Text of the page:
"It culminates in the end with Nola finding her voice as so many women are doing today. This issue has become an almost daily occurrence in the news but the face of it is often white. And even when a Black woman does share her experience, the story is more likely questioned or disputed because of its author [e.g. Lupita Nyong'o]. So it's important and powerful to have a Black woman be at the centre of this story and therefore included in the larger narrative about harassment and assault that can and does happen to women, regardless of race."

"I LOVENola Darling."- Sonia Godding Togobo, artist

It's rare to see Black people and people of colour loving and making love to each other on the screen. How did you feel witnessing those scenes?

Bahia Watson: "I felt turned on. Those scenes were hot and beautiful and passionate. I was truly inspired."

Alicia Bunyan-Sampson: "I have mixed feelings about the love-making scenes in the series and I use the word love very loosely."

"As a filmmaker and just a lover of film in general, I am happy to see naked Black bodies on camera experiencing one another in a myriad of ways and I think it's important to continue to do that more and shift things from being rare to just being real honest storytelling. However, I do feel that the way it was done was simply a device to push the overall narrative of the show: [that] Nola Darling [is] a Black woman obsessively fuelled by sex in all her choices rather than just a Black woman having sex because sex is awesome for everyone."

The series is cinematic in a way that is often reserved for movies. What was it like to watch a series for the small screen (with a Black woman at its centre) that was so aesthetically bold?

Bahia Watson: "Uplifting. All the bright colours, all the artistry — it was dreamy to take in and imagine myself in those places. I did that a lot throughout the show: imagined myself having that apartment, those clothes, those lovers, being all carefree in that colourful world, which was fun."

Audrey Hudson: "As a mixed-race female artist, I never saw myself represented in the art world. In all the art films, Black and Brown roles were relegated to voiceless 'others,' or as [the] 'exotic friend,' an ethnic store keeper, [someone] behind bars or in janitorial roles. There is an honest spectacular-ness in seeing a Black female artist as the protagonist. I felt like she was my homegirl and that I was there in her stunning brownstone engaged in conversation."

Marsha Greene: "For me, the cable half-hour is the most interesting space in television right now. From Insecure, Master of None, Atlanta, Transparent, we are seeing so many risks in form and structure, and there's a diversity in cast and voice that rarely exists in mainstream television. So it's exciting and gratifying to have the life of a Black woman join the ranks of these series on Netflix."

"And cinematically speaking, it's the perfect playground for a filmmaker like Spike Lee. Where else but in the cable half-hour could you have a gravestone montage, mixed with '90s hip-hop album covers, alongside one of Spike Lee's signature dolly shots?"

Nola Darling (DeWanda Wise) and Mars Blackmon (Anthony Ramos). Spike Lee played Mars in the original 1986 movie. (Netflix)

Motion: "Watching the series was like a master class in the Spike Lee school of filmmaking, witnessing the interweaving of his signature styles over the 10 episodes. As a viewer, it made me reflect on his legacy as a filmmaker, and his impact on film and culture in a contemporary context."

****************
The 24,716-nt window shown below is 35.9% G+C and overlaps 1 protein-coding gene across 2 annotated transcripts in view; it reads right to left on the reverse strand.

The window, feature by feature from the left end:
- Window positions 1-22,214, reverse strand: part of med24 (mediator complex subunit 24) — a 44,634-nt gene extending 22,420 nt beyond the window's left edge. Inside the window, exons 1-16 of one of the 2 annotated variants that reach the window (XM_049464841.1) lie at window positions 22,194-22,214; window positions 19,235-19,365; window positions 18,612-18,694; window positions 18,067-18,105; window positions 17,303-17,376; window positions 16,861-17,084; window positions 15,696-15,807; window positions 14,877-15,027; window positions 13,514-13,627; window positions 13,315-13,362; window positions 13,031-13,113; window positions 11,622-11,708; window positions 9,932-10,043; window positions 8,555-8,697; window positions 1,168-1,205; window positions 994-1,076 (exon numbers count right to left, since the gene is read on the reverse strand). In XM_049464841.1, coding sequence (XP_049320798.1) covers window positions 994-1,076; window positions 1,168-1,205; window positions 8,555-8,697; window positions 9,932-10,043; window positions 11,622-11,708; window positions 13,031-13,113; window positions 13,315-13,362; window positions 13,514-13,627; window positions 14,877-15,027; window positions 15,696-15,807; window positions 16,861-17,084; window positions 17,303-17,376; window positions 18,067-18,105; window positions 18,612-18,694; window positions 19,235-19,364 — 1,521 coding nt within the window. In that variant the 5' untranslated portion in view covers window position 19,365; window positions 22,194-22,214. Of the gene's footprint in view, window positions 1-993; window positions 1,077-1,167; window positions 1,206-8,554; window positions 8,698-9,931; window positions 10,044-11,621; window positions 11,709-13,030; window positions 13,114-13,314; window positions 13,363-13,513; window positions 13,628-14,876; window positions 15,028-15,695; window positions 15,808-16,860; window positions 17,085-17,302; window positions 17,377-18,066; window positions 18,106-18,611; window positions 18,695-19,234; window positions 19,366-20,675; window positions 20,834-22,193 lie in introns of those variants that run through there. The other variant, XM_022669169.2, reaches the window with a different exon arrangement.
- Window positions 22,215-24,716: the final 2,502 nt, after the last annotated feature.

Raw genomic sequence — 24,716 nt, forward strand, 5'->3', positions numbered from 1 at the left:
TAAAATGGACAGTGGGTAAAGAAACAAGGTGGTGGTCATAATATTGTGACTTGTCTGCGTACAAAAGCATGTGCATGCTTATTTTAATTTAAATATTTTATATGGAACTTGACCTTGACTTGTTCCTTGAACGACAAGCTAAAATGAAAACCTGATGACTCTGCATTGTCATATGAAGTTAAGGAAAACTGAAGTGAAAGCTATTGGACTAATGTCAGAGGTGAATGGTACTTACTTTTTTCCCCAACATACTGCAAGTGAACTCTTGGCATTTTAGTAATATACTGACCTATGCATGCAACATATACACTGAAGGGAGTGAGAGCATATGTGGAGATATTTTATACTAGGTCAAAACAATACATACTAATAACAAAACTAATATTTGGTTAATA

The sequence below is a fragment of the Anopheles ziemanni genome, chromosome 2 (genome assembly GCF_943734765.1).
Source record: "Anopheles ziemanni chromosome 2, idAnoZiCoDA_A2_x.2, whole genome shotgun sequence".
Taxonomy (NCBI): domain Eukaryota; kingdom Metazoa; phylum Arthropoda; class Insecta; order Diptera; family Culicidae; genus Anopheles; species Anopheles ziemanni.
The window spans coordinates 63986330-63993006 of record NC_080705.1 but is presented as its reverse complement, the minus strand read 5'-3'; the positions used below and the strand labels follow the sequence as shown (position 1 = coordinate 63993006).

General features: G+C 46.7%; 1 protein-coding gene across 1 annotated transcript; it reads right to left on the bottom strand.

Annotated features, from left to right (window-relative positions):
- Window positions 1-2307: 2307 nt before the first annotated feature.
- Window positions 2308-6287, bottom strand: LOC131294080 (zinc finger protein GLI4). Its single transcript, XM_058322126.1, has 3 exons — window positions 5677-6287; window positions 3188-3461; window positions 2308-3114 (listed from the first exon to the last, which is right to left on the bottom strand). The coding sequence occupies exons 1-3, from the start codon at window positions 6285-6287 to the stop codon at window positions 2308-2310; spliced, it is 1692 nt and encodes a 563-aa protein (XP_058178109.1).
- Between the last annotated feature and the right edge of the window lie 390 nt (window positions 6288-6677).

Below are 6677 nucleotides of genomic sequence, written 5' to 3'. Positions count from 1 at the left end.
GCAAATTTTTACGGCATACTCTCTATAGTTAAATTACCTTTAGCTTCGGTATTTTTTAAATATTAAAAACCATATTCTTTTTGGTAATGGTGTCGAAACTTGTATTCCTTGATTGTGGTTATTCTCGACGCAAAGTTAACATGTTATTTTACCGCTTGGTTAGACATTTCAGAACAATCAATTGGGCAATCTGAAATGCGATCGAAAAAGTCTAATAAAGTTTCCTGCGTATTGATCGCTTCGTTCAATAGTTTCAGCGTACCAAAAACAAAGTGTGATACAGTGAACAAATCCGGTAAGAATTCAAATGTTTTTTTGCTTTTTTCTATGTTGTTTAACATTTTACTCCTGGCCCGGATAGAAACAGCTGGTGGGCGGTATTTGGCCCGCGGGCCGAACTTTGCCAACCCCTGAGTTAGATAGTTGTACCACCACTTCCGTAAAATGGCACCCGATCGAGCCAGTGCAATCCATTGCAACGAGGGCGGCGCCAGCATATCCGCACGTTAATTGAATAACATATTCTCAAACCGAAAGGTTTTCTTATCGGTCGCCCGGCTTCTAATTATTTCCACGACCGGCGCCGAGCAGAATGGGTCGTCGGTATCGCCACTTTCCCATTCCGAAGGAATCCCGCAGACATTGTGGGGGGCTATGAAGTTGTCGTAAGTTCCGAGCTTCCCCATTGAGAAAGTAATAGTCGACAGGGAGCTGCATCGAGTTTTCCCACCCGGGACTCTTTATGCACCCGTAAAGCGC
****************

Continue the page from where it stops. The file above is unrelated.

Sonia Godding-Togobo: "The journey I took while watching She's Gotta Have It felt parallel to Nola's journey to her self-empowerment. At the beginning of the series, I [was] frustrated with its theatrical tone and with the male characters who were caricatures. But I had to ask myself: why was I so focused on the men in the series? As Nola became clearer on how she wanted to navigate through her world, I too became clearer on how to receive the series. Nola is the centre of her universe and I was finally able to settle into how her fierceness was captured."

DeWanda Wise and Toronto actor Lyriq Bent in a scene from She's Gotta Have It. (Netflix)

Music plays a huge role in the series. Why do you think it was such an integral component to the exploration of Nola Darling's story?

Motion: "Music is a character in the series, many characters. And the way Spike Lee integrates music, each episode plays like a master mix — sound, still and moving image, dialogue and lyrics."

"What I loved is that Spike not only underscores with atmospheric instrumentals [but] overlaps vocals with dialogue, and at times highlights the lyrics as text across the screen, so the interplay and conflict between voice, lyrics and music become part of the meaning."

The journey I took while watching She's Gotta Have It felt parallel to Nola's journey to her self-empowerment.- Sonia Godding-Togobo, artist

Audrey Hudson: "Music is a part of Black history. It has played a role in shaping our way of communication, artistically, politically, historically and socially. The music allows you to pause and deeply listen to the lives of the characters."

Anything else that you want to mention about the series?

Audrey Hudson: "Oh...that palette. I am enamoured with the life in that palette, the story it tells, the depth it holds and how much it represents the glorious hues of Blackness. The untouched chestnut browns, the burnt sienna, the towering yellow ochre and sweet and salty caramel made our melanin dance on the screen. This palette is a representation of Black portraiture. I imagined running my fingers over the dried up splotches of browns, and the faint smell of acrylic paint. The camera is directed on it intentionally stopping, but I wanted to see more of the details in the rainbow of browns and have a shot of the luscious lines left from the paintbrushes, which resemble the tantalizing textures of our hair. The palette is yet another character in the series."

Bahia Watson: "Personally, I can't get over the size of her apartment."


Amanda Parris writes a weekly column for CBC Arts and is the host of Exhibitionists on CBC Television and Marvin's Room on CBC Radio. In her spare time, she writes plays and watches too many movies. In her past lives she wrote arts based curriculum, attended numerous acting auditions, and dreamed of being interviewed by Oprah.